Or, you may find that pre-made cover works perfectly.
Read More »
When did manners become a bad word? When did behaving well turn into a bad thing? When did political correctness become a pejorative? Has the general negative attitude of this country permeated to all levels? When did it become more right to be cruel than to be kind?
There has been a ‘debate’, and I use that word very loosely, about a certain situation on Facebook that degenerated into name calling, unkindness, and worse. Bullying. The person involved was ganged up on by a large number of people. Even worse, since it was semi-public, a comment indicated it confirmed for some that Indies are the undisciplined writers so many assume us to be.
Now, you have to understand that I was in a similar situation. I paid a great deal for work to be done from a good, reputable site, and was shocked when it was brought to my attention that someone else had the exact same cover, created after mine was. Did I bad mouth them on Facebook, send nasty messages, etc.? No. I’m a professional. I contacted them in private, and they offered me a new cover at a discounted price. (And it’s an even better cover!)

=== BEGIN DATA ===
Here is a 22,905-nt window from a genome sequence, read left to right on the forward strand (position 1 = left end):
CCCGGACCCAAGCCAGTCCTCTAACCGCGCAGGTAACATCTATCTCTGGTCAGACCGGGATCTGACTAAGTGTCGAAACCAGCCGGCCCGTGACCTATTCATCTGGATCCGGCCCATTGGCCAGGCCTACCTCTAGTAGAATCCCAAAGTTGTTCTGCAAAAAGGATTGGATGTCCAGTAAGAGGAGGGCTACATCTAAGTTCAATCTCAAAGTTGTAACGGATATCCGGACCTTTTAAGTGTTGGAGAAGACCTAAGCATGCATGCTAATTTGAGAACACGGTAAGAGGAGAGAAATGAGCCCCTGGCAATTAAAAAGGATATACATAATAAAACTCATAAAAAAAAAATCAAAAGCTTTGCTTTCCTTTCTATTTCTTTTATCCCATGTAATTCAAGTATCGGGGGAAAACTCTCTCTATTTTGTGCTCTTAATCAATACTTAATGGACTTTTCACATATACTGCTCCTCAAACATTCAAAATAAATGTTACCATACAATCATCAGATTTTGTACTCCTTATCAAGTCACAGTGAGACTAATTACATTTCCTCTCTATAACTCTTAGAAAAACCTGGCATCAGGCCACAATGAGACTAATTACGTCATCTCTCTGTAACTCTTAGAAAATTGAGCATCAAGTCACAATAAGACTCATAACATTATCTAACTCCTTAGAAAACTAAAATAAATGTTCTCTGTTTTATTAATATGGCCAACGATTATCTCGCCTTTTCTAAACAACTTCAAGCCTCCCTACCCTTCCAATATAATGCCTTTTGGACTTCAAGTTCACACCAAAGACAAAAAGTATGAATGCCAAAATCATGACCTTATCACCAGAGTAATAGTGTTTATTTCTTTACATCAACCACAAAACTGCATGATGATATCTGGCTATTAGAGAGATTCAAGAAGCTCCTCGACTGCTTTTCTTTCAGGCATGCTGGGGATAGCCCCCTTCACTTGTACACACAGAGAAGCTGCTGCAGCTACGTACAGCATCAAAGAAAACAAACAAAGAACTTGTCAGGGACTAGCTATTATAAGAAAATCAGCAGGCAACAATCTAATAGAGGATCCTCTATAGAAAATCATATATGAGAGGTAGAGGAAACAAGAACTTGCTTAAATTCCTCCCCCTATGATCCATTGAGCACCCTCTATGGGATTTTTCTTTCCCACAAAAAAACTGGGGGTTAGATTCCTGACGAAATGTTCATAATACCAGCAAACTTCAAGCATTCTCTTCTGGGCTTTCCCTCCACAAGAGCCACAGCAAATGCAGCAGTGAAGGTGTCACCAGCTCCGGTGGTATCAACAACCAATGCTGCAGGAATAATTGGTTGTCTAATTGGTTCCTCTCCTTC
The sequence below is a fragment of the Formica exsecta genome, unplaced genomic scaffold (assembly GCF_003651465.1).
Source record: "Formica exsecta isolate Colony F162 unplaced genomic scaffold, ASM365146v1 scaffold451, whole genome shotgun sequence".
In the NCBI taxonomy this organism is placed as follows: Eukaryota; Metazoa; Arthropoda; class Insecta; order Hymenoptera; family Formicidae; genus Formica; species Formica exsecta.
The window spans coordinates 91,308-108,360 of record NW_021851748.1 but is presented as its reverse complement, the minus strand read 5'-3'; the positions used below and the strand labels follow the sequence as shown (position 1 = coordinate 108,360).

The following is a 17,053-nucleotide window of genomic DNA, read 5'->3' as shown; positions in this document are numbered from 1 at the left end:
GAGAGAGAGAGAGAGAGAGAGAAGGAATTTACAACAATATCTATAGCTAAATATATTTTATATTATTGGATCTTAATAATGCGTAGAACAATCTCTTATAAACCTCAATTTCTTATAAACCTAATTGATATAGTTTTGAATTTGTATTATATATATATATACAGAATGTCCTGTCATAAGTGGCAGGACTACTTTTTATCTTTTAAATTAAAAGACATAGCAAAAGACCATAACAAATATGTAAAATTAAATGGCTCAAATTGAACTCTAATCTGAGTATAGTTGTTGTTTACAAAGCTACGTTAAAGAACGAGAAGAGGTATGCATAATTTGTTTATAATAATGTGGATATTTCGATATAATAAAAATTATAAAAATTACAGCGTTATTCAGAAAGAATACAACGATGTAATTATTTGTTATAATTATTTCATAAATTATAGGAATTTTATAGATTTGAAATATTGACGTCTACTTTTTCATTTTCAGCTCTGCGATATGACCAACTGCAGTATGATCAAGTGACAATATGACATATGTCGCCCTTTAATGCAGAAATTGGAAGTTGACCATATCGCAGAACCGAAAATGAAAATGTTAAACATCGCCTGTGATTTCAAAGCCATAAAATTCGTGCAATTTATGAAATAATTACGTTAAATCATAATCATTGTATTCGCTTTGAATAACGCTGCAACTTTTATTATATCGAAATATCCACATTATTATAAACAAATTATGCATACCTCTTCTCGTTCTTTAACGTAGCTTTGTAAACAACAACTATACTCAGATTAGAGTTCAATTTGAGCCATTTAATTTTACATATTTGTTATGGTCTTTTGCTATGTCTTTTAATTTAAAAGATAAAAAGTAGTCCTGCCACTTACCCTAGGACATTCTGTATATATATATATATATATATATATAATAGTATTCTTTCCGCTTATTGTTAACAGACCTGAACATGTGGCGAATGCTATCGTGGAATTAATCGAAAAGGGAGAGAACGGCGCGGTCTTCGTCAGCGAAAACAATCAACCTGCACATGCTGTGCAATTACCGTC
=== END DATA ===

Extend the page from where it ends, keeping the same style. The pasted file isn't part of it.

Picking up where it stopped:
Now, don’t get me wrong, I know most artists work from stock art, but I also know a number of those artists have a competition to use a single image to show off their skill at making their covers look different. It’s amazing how different they are. So, it can be done.
I’m a moderator of a 14,000 member informational writer’s group. We have two rules that result in instant banning – no promotion and absolutely no bullying, bad-mouthing, rude or unkind behavior. You’re professionals. Act like it.
What the person did was wrong – no question – so how do you behave?
Don’t recommend them.
Warn others – in private – about them.
If you see a duplicate, warn the author, and they can deal with it.
But for heaven’s sake, it’s cover art, it’s not life and death. This is not an episode of Mean Girls, it’s real. Anyone who advocates that another do themselves harm is not a nice person. Call them on it. Tell the moderators of the site, have them delete the comment. It’s not worth someone’s life. Covers can be replaced, sometimes with something better. People can’t. Let them, and you, live and learn.
Read More »
First, please hang in there and read the rest of the blog, there is some good stuff here.